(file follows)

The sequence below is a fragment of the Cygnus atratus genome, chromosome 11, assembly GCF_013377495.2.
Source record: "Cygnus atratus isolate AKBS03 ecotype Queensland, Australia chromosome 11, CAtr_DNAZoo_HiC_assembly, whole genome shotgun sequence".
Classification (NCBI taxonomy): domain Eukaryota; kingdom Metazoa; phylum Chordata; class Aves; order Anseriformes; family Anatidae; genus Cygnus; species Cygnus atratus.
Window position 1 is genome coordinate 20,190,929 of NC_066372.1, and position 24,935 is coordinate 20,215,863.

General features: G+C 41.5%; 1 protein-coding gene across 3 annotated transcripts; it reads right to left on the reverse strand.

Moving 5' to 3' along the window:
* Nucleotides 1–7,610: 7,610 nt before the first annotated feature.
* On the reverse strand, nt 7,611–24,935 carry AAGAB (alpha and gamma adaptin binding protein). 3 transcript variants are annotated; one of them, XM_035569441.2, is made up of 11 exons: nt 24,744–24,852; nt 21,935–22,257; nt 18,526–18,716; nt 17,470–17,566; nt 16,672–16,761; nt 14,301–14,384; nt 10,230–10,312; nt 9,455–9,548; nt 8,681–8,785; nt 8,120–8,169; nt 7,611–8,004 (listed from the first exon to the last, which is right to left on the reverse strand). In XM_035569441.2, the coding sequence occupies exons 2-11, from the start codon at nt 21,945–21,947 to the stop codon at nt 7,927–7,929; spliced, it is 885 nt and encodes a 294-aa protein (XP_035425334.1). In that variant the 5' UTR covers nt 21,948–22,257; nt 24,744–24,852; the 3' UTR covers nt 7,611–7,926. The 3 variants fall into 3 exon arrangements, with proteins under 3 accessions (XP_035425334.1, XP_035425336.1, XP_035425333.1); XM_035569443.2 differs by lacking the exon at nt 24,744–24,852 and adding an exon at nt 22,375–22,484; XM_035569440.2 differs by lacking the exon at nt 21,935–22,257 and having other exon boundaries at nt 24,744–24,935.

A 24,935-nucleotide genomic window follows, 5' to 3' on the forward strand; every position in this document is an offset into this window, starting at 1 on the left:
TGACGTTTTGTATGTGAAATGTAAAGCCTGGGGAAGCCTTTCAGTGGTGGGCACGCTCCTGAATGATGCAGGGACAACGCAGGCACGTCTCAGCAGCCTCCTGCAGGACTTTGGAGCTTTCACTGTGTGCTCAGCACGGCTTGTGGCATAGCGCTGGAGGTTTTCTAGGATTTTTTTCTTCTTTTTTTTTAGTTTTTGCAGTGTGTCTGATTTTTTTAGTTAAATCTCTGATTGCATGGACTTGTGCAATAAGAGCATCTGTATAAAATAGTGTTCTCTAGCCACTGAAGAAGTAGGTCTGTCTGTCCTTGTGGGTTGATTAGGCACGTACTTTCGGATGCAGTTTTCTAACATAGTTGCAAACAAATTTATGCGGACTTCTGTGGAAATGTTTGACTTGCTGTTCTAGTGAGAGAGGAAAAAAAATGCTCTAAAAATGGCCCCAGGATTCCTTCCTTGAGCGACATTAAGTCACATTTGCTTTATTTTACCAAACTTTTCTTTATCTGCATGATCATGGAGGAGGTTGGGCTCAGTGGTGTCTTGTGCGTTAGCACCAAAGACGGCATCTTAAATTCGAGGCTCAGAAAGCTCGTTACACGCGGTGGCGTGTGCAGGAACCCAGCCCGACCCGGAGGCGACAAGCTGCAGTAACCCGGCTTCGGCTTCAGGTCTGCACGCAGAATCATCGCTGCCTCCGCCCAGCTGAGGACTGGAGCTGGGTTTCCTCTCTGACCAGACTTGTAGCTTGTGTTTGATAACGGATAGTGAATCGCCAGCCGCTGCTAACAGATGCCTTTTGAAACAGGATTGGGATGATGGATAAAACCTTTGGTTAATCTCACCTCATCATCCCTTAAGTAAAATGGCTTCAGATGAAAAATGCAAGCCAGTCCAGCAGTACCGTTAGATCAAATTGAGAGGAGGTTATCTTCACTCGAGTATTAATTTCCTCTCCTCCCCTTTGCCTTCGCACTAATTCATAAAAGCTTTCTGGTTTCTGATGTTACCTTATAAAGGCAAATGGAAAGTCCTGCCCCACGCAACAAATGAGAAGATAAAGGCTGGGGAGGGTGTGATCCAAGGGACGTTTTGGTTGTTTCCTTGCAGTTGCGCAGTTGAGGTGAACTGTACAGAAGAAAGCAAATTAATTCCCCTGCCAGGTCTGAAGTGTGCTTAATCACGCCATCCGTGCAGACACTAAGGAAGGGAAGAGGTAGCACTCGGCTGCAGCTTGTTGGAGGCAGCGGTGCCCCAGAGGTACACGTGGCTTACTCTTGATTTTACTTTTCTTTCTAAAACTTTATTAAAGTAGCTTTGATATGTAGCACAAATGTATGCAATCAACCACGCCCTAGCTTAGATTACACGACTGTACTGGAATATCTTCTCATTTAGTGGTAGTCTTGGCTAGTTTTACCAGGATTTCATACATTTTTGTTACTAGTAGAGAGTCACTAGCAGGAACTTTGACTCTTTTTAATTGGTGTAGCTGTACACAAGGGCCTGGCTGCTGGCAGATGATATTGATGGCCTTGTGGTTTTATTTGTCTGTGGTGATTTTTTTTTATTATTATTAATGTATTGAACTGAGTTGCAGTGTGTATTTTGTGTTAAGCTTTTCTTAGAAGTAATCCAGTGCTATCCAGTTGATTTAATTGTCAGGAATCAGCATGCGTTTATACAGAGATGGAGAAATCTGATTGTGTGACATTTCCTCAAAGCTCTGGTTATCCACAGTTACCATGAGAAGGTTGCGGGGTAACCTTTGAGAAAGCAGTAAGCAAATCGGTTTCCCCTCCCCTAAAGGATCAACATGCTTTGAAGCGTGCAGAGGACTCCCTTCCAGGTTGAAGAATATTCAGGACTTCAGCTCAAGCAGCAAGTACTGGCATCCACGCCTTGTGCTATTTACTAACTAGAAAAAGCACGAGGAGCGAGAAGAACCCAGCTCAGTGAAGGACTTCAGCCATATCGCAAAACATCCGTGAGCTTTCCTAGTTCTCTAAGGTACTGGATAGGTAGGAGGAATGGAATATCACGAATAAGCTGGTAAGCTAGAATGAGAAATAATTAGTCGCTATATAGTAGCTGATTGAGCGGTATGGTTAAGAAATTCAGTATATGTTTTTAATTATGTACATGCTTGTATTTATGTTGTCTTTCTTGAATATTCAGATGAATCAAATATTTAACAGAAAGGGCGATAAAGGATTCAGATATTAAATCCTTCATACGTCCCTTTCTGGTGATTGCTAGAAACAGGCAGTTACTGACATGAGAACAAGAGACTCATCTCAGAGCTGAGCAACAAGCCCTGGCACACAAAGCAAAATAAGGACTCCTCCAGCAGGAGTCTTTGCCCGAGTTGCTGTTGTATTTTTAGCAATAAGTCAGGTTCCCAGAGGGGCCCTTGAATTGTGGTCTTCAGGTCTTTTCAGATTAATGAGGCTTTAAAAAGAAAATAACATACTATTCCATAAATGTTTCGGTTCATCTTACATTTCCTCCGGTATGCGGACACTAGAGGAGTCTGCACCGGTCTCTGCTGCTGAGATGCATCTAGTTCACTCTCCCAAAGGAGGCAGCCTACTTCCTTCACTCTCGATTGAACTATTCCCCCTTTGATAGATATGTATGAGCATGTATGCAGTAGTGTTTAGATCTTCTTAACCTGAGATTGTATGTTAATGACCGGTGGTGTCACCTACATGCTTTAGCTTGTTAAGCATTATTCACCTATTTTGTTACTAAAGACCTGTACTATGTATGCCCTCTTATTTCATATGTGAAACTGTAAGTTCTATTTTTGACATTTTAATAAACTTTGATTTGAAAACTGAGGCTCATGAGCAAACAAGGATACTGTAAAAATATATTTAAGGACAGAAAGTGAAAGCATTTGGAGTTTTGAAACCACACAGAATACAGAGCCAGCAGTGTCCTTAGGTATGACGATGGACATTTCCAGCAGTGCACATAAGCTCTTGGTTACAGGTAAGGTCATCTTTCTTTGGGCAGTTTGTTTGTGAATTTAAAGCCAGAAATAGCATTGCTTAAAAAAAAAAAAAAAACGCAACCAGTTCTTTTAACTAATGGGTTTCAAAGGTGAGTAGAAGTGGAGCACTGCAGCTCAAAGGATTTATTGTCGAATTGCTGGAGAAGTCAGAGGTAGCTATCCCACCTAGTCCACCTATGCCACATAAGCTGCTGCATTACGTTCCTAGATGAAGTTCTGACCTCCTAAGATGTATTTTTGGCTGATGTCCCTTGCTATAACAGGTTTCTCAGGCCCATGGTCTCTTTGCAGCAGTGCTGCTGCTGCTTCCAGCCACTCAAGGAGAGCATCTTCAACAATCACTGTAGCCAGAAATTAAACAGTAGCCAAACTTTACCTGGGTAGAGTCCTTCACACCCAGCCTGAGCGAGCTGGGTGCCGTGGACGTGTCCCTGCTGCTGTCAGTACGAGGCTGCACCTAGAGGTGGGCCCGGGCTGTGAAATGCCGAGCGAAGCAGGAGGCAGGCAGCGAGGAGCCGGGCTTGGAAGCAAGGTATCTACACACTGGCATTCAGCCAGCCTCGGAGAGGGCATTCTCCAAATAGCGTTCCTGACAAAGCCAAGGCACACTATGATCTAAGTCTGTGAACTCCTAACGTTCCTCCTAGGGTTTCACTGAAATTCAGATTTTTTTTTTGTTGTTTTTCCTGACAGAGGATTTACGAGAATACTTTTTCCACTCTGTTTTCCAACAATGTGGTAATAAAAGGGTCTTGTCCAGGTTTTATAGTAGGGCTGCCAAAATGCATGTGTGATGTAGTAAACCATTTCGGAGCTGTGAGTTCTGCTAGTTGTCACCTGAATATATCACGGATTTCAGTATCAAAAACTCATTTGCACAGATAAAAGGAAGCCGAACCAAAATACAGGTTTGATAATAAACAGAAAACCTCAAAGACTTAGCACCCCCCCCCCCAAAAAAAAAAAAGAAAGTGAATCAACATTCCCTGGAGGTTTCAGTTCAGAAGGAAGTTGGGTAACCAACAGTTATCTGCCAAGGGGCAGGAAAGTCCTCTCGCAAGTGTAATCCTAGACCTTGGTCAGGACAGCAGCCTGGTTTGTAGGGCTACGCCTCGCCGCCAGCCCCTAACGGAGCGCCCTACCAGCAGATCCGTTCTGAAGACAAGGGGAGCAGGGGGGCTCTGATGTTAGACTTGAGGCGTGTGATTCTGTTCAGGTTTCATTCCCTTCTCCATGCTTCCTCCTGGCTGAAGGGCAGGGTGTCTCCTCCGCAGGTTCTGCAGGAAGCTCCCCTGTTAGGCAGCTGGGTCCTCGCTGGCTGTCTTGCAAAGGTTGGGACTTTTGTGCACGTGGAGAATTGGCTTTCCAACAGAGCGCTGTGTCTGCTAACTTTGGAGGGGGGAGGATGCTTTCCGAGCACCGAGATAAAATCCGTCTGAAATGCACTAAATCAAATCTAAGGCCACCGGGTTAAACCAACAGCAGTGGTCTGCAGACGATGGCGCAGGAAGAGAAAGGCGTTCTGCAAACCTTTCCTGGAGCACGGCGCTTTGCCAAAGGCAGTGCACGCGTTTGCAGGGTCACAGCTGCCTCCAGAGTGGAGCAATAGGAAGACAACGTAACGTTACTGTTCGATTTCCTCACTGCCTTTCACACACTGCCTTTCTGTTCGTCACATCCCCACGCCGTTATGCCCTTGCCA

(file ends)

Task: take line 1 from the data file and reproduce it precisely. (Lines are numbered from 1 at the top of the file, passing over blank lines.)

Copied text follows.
The sequence below is a fragment of the Cygnus atratus genome, chromosome 11, assembly GCF_013377495.2.